PHP SuperGlobals VulnerabilityIn the most recent Hacker Intelligence Initiative Report – “PHP SuperGlobals: Supersized Trouble“, Imperva analyses vulnerabilities found in the SuperGlobal parameters of the PHP platform, and finds that a multi-step attack requires a multi-layered application security solution.

In addition to local and global scope variables, PHP has several predefined variables that are called SuperGlobals. These variables are available to the PHP script in both scopes, with no need for explicit declaration. 4 SuperGlobals were introduced to PHP in version 4.1.0.

The PHP SuperGlobal parameters are gaining popularity within the hacking community because they incorporate multiple security problems into an advanced web threat that can break application logic, compromise servers, and result in fraudulent transactions and data theft.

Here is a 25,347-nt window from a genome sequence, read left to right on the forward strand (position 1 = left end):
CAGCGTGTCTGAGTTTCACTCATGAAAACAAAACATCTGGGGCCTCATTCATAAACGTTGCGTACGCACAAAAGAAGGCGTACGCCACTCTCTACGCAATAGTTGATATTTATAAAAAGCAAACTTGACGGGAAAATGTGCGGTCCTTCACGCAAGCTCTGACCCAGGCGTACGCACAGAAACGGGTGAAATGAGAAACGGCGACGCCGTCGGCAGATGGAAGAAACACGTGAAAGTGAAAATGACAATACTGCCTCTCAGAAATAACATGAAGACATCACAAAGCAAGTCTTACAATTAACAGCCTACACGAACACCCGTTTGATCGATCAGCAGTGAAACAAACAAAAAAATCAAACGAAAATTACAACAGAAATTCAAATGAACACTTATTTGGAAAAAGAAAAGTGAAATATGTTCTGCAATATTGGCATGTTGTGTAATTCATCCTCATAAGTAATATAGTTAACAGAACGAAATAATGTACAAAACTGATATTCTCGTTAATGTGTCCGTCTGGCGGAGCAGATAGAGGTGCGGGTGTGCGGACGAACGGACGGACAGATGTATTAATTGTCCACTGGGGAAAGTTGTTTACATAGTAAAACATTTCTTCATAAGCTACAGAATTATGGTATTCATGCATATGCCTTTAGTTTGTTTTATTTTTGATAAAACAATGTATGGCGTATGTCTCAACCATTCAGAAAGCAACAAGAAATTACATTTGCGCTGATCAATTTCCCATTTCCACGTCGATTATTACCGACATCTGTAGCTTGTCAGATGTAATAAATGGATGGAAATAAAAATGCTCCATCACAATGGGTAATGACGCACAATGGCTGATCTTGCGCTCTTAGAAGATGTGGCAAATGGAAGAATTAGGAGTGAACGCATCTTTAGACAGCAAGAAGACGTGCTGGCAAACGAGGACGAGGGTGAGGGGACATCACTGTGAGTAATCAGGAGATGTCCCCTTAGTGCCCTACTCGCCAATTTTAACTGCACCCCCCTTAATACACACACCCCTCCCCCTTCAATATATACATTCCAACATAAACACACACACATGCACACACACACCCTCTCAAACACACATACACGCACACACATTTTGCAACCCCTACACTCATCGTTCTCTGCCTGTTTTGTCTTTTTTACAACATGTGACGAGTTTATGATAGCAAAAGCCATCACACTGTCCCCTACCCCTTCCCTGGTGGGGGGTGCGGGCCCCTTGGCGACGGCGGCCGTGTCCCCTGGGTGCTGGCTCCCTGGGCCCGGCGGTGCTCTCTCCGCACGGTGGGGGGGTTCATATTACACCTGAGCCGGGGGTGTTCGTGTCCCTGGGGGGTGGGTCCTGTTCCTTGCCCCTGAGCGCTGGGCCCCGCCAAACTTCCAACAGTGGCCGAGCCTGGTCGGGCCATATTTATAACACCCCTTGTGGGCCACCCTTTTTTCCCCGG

In one month, Imperva’s research team noted an average of 144 attacks per application that contained attack vectors related to SuperGlobal parameters. Furthermore, researchers witnessed attack campaigns lasting more than five months with request burst floods of up to 90 hits per minute on a single application.

The effects of these attacks can be great as the PHP platform is by far the most popular web application development platform, powering more than 80 percent of all websites, including Facebook and Wikipedia. Clearly, it is time for the security community to devote more attention to this issue.

The report also finds that hackers are increasingly capable of packaging higher levels of sophistication into simpler scripts, and identifies PHP SuperGlobals as a prime target that yields a high return on investment.